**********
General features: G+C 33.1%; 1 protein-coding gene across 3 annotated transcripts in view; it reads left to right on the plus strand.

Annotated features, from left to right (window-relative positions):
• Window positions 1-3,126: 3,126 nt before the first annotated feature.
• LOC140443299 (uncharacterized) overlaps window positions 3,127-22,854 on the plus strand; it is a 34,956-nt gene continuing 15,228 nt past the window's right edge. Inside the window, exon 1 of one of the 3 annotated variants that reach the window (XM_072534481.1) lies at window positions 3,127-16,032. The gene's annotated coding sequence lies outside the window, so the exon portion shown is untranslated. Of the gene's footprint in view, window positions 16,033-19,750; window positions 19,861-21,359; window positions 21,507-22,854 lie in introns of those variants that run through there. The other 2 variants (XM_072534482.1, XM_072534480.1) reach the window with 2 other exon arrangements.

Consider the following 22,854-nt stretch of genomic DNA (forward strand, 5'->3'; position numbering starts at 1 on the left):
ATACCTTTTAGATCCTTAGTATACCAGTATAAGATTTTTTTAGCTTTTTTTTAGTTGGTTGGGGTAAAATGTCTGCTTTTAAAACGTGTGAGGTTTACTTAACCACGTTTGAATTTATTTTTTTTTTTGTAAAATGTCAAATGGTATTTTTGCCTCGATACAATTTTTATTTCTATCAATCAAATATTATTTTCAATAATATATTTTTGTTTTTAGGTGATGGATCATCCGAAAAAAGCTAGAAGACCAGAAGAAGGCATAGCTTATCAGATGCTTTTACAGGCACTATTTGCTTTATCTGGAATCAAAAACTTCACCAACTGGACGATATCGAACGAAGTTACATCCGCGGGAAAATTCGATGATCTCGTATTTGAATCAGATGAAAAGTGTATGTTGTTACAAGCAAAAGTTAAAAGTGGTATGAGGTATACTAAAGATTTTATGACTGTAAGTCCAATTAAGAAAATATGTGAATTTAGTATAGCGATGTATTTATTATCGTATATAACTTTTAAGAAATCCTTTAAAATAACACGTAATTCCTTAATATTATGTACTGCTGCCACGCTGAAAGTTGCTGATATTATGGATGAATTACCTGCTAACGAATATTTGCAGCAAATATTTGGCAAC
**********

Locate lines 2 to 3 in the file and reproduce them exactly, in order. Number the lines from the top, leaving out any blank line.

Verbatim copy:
Annotated features, from left to right (window-relative positions):
• Window positions 1-3,126: 3,126 nt before the first annotated feature.